Citizen Staff Writer
A commemoration of Cesar Chavez’s life is appropriate for Tucson, and so is a paid holiday for city employees.
The civil rights activist, a co-founder of the United Farm Workers, brought attention to the plight of migrant farmworkers, who faced dangerous work conditions, inhumane housing and low wages.
Chavez’s work, including nationwide lettuce and grape boycotts, drew international attention and ultimately spurred improvements for farmworkers in the United States.
He was born in Yuma County and died there, too, at age 66 in 1993.
Pima County employees have been given a holiday since 2001 to honor Chavez.
A paid holiday celebrating Chavez’s work is akin to the holiday for the Rev. Martin Luther King Jr., which Arizona has observed since 1992. City of Tucson workers are given a paid MLK holiday.
As Tucson Councilwoman Carol West noted, the workers’ Chavez holiday would cost nothing, as it simply would replace the birthday off they now are given.
Given the significance of Chavez’s work, and his roots in a southern Arizona region rife with agriculture, a holiday to remember him is eminently appropriate.
Likewise, we support plans for a high-profile celebration of Chavez in Tucson, with an April 2 rally and march from Pueblo High Magnet School down South Sixth Avenue to Rudy Garcia Park.
The city expense of $4,000, allotted to ensure security and cover police and parks costs, is a small price to pay for what likely will become an important local event.
Chavez learned the difficulties of migrant farm work first-hand when he was but a boy.
After the Great Depression cost his father his business and a drought cost the family its ranch, the Chavezes began harvesting produce in California, living in migrant camps and sleeping in their car.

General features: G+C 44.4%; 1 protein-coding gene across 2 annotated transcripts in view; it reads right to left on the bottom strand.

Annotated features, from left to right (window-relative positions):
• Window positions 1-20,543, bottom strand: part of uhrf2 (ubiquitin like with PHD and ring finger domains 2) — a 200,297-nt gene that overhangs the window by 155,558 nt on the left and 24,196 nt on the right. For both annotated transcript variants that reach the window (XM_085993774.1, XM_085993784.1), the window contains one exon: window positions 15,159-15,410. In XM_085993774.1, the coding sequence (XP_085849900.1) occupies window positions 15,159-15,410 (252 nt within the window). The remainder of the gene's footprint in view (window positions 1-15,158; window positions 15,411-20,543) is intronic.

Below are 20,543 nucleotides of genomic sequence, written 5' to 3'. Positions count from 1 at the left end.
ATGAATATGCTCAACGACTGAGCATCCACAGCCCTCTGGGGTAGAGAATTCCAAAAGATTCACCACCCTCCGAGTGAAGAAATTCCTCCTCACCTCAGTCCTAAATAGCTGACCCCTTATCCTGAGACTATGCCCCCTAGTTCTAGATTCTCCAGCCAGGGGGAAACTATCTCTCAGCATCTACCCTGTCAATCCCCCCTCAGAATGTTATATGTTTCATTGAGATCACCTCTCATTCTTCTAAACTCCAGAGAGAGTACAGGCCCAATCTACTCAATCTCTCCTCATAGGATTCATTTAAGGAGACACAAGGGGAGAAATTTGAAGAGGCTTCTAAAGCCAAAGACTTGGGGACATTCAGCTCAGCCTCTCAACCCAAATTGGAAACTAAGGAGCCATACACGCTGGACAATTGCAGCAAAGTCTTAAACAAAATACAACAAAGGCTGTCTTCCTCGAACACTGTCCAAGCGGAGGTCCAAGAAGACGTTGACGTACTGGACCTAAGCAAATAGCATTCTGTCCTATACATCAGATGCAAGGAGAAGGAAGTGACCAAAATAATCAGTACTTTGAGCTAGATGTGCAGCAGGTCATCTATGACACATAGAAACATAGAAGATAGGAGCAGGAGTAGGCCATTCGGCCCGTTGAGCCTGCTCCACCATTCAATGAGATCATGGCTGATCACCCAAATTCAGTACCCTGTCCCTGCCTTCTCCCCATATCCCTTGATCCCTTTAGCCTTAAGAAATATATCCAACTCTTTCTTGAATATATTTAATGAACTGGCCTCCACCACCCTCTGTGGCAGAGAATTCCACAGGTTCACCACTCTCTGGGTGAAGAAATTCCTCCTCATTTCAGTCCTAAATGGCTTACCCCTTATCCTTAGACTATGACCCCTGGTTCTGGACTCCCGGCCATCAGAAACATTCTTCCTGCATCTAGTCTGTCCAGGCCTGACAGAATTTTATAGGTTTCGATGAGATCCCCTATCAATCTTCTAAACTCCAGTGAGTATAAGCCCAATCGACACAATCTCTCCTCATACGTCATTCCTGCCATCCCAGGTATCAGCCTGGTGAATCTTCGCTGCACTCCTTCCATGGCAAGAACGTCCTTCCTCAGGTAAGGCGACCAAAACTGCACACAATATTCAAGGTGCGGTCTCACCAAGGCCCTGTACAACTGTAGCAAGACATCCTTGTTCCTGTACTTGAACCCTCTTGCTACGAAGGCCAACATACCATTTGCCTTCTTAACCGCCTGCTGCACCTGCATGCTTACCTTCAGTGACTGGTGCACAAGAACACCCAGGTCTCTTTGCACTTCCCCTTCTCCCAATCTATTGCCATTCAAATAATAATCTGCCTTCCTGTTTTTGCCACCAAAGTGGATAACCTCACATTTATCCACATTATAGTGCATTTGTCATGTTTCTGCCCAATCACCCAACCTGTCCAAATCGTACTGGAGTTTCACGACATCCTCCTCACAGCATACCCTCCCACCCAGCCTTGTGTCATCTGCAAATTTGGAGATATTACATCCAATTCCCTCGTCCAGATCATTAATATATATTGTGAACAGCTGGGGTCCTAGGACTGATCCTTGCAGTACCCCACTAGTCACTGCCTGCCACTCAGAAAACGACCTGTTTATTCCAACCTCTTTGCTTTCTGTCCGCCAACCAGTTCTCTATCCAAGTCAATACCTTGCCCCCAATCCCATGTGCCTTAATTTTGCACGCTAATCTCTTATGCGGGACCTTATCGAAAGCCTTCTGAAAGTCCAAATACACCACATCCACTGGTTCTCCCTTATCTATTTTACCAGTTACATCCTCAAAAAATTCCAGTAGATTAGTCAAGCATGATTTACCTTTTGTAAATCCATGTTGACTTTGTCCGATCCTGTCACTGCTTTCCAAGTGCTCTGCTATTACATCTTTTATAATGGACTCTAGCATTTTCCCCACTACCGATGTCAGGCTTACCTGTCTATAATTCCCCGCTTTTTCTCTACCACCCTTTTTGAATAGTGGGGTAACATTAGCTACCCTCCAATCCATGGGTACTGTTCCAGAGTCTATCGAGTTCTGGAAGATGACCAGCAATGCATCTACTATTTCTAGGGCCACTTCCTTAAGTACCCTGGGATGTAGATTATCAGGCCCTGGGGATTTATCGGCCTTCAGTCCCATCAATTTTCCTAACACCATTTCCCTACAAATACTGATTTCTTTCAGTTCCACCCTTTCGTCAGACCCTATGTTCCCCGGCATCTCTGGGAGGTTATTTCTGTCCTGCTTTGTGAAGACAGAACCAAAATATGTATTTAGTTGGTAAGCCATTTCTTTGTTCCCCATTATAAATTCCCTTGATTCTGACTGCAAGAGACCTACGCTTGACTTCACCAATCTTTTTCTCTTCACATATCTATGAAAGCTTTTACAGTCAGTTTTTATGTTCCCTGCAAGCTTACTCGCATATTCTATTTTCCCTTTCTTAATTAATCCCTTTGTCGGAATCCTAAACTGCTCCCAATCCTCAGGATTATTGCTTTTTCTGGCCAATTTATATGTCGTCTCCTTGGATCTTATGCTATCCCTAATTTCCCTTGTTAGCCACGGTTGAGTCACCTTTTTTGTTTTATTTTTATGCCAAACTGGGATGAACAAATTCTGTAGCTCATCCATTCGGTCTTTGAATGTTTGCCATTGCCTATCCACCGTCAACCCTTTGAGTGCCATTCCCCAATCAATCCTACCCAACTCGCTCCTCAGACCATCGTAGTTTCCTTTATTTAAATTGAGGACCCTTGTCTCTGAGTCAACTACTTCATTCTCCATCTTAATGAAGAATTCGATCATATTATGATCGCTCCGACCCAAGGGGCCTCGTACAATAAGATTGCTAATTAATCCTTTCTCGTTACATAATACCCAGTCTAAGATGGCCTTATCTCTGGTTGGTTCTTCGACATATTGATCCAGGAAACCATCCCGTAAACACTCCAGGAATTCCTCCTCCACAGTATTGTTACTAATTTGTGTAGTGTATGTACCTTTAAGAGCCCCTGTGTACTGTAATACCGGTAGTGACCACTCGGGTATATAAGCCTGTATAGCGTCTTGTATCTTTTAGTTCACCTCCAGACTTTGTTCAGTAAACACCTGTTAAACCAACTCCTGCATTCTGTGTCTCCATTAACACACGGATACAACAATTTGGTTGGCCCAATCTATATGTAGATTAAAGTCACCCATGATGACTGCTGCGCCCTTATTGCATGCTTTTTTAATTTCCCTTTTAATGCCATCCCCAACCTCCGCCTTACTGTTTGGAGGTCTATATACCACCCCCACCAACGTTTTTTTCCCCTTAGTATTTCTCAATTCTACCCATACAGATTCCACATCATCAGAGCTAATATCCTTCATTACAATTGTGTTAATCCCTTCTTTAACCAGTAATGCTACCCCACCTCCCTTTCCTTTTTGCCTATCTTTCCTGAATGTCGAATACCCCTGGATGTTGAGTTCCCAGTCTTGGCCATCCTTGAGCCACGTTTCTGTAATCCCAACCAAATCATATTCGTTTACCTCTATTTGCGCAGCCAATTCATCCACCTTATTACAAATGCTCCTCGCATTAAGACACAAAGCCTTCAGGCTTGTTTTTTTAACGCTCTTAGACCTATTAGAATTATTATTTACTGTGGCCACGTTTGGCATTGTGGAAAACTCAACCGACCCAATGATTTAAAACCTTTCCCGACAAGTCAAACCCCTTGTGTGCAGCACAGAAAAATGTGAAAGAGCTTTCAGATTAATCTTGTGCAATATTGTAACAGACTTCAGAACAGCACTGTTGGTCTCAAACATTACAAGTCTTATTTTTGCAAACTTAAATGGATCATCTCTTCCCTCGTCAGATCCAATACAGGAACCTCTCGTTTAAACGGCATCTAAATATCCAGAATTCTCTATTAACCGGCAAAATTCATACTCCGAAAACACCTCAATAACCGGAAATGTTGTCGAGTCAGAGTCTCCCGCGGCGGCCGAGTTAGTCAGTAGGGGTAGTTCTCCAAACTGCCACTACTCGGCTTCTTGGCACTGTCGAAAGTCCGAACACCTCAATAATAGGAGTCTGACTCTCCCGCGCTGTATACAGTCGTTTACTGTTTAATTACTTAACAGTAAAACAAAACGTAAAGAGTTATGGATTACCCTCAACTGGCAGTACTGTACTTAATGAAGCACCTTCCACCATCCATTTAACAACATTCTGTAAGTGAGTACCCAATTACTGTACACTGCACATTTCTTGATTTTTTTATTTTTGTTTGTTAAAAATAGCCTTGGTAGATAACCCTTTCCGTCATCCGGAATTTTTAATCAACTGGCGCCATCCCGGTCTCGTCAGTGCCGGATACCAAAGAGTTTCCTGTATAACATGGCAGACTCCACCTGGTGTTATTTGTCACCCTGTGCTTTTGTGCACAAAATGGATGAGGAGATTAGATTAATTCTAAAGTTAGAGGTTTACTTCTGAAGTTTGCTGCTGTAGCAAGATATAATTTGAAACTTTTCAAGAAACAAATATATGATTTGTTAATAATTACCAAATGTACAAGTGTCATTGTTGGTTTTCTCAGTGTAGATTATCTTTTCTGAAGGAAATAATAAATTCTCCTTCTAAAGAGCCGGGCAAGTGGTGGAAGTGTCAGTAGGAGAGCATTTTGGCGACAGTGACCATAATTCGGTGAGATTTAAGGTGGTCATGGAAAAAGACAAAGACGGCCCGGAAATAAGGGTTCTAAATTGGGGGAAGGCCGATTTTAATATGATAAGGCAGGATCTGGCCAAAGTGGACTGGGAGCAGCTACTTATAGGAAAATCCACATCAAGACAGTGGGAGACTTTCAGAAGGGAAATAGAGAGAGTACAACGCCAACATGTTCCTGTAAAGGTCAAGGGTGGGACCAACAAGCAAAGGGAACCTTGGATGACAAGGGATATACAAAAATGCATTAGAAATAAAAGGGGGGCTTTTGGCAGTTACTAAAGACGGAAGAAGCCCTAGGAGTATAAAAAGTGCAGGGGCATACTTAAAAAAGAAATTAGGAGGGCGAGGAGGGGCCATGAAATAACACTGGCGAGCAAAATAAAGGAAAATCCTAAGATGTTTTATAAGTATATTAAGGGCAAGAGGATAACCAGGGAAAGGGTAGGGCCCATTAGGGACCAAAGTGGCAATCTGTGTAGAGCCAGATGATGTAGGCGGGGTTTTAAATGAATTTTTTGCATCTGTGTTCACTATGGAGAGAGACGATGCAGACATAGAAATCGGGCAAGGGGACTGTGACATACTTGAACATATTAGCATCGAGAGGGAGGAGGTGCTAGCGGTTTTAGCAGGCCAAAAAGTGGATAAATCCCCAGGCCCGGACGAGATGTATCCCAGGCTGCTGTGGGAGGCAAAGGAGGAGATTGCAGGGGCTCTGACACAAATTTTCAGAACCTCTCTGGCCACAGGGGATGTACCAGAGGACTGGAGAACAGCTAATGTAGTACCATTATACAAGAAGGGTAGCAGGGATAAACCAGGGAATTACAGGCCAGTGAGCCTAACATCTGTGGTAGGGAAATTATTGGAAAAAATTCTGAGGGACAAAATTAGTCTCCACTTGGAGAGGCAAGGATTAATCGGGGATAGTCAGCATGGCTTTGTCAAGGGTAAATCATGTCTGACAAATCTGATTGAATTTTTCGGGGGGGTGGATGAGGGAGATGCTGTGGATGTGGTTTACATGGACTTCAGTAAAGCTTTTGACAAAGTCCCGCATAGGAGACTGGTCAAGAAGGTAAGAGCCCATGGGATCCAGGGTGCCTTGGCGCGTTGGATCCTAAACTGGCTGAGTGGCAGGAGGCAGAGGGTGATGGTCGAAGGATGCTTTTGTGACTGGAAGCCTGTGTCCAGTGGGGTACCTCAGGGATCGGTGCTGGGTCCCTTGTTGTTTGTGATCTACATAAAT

Chavez quit school after eighth grade to work full time in California vineyards. He joined the Navy to serve in World War II.
Returning to farm work in the late 1940s, Chavez began to battle for change. He organized, led strikes, urged boycotts and fasted to obtain better wages and working conditions for migrant field workers.
In the 1980s, he led a boycott to protest use of pesticides on grapes.
Chavez’s heroic efforts, on behalf of workers and the environment, are well worthy of commemoration.
No Shaba baby
The pachyderm pregnancy proposed at Reid Park Zoo won’t happen, since studies of first-time elephant mothers ended plans to breed Tucson’s 26-year-old Asian elephant, Shaba.
The domino effect of this decision could be elephantine, as the zoo had sought an $8.4 million elephant enclosure expansion to breed Shaba for Tucsonans – especially children’s – viewing pleasure.
The proposal has been controversial, as some activists called for the elephants instead to be sent to a sanctuary and others criticized the high cost of an expansion.
Shaba and African elephant Connie now live in a half-acre enclosure, and activists have said even the expansion to eight acres would be insufficient.
City officials, including City Council members, would do well to hasten study of the matter, do so publicly and proffer some solutions.
Whether the duo will be kept in their small quarters has yet to be determined.